December 2, 2015


The Truth of Jonathan Pollard : The scale of damage done by the convicted spy to U.S. security should not be discounted upon his release. (PHILIP GIRALDI • December 2, 2015, American Conservative)

Jonathan Pollard, the former United States navy intelligence analyst who pleaded guilty to spying for Israel, was released from prison on parole on November 20th upon completion of a 30-year prison term. Pollard, perhaps uniquely among convicted felons, left the federal penitentiary in North Carolina and traveled to New York City where an apartment in Manhattan and a job at an unidentified investment bank were awaiting him. He was united with his second wife Esther, an Israeli citizen whom he had met and married while incarcerated. By some accounts, Pollard likely has a million-dollar-plus nest egg waiting for him in a bank account somewhere outside the United States, representing his accumulated earnings dutifully deposited for him by the Israeli intelligence service Mossad to compensate him for his arrest and the time spent in prison. Pollard's first wife Anne, who also did prison time, is currently suing the Israeli government for compensation for her own pain and suffering now that her former husband has been released. [...]

As much of the narrative being promoted by the mainstream media is completely false and even hypocritical, it is important to correct the record to demonstrate just exactly what Pollard was as well as what damage he did. Those who are calling for Pollard's freeing from probation both in Israel and among Israel's friends in the U.S. should look to the example of how Israel has itself treated Mordechai Vanunu, who revealed the existence of Israel's nuclear arsenal in 1986. He was drugged and kidnapped, convicted in a secret trial, and spent 18 years in prison, 11 of which were in solitary confinement. Since his release in 2004, he has not been allowed to leave Israel or speak to journalists and has been re-arrested a number of times.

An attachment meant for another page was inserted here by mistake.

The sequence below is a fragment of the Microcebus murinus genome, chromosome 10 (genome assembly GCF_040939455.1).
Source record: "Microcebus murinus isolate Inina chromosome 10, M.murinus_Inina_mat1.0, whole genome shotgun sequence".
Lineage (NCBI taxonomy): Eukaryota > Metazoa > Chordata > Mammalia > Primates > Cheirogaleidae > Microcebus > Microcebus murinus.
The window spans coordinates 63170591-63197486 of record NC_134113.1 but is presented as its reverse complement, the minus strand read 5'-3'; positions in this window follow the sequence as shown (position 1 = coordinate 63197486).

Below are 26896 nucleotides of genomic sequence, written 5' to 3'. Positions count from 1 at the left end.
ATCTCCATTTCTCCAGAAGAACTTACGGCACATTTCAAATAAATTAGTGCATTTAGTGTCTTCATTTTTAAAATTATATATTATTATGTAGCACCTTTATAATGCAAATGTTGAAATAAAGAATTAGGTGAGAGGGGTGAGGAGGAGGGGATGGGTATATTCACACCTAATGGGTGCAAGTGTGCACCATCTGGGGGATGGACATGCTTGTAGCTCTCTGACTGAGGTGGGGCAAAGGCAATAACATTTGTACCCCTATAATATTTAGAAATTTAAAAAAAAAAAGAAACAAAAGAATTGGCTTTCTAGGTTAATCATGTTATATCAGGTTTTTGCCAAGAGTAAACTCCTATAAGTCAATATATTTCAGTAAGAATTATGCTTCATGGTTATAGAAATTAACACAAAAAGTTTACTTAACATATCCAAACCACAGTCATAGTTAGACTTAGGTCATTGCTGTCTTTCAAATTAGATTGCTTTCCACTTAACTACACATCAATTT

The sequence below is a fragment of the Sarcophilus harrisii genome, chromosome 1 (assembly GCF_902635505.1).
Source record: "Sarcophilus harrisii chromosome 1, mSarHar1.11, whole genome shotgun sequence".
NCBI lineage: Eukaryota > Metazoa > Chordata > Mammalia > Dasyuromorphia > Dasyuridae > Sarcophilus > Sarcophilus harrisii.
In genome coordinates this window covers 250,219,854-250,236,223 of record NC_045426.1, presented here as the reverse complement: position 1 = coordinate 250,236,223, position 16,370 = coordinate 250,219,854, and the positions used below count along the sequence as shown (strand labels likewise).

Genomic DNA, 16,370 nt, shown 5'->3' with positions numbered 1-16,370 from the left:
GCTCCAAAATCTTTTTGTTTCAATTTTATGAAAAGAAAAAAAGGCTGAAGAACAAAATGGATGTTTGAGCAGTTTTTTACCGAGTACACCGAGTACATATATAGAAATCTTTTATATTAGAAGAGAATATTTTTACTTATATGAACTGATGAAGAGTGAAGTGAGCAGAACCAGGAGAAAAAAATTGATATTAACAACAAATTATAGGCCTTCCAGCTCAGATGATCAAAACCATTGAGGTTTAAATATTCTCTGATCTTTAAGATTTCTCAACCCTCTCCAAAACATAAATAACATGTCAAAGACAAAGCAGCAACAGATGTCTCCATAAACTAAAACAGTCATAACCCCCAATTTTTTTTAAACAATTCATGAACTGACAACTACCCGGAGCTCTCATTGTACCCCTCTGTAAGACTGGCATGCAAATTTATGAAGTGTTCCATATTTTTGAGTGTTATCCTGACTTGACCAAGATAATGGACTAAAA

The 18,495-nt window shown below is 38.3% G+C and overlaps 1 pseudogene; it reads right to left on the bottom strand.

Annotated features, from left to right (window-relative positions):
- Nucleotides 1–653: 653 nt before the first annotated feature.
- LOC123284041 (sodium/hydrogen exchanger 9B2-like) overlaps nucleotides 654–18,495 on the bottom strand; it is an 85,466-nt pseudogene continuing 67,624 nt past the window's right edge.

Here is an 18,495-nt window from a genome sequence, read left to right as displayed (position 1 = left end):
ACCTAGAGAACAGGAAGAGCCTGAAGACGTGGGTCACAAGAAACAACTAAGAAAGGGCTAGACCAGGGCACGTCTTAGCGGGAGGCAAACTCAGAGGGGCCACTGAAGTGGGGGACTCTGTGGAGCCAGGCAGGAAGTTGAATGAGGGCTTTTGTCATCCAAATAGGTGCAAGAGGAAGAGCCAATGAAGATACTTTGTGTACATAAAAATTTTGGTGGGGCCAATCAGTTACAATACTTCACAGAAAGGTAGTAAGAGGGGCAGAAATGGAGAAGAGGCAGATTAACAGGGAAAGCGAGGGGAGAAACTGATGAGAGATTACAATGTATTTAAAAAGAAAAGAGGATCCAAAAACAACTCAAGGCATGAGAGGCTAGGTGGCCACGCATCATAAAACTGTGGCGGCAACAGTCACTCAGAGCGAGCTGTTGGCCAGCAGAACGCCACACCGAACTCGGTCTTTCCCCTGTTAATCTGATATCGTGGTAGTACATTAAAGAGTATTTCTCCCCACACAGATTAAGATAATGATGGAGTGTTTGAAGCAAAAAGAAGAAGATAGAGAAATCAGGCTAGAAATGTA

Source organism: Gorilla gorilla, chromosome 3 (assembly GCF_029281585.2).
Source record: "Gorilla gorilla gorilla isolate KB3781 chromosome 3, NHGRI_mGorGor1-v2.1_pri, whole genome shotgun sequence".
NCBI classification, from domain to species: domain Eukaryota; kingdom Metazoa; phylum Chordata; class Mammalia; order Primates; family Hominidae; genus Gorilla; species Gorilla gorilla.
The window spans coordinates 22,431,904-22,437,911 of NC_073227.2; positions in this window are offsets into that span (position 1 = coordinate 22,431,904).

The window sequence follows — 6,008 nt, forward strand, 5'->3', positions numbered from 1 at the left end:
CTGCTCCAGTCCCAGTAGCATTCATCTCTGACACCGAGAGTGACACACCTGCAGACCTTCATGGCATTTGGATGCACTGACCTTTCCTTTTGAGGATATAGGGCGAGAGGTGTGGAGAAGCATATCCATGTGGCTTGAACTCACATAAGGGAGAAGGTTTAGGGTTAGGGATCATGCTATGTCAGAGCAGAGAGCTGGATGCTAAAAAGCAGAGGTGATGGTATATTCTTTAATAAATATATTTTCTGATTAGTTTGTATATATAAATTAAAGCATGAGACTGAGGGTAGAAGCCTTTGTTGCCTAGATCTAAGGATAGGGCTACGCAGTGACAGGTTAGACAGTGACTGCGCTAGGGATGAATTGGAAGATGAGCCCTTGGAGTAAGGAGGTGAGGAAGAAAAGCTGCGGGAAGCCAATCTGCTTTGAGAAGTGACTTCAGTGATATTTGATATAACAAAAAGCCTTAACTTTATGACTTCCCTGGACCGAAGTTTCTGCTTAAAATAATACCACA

It is difficult to find a moral high ground when it comes to spying, but Pollard's friends pretend that the espionage was carried out to help a small and vulnerable ally better defend itself. There is no evidence that Pollard ever thought in those terms himself, and the Pentagon investigation concluded that he was only motivated by money. He reportedly wanted to get rich and before he approached the Israelis he offered to sell his information to several other countries, including Pakistan and then-under-apartheid South Africa. After Pollard was caught, he pleaded guilty to one count of mishandling classified information and was sentenced to life imprisonment in 1987.

Over the years since Pollard was sentenced I have had the good fortune to speak to several former senior intelligence officials who were involved in doing the damage assessment of what the Israeli spy exposed. They were sworn to secrecy on the details of what actually occurred but were able to make some general comments. They agreed on several points, namely that Pollard was the most damaging spy bar none since the Rosenberg espionage ring betrayed U.S. nuclear secrets to the Soviets in the 1940s; that Pollard exposed entire intelligence collection and deterrent systems that had to be recreated or abandoned at a cost of billions of dollars; and that Pollard, who has never shown any genuine remorse for what he did, should never be released from prison.

Posted by at December 2, 2015 5:09 PM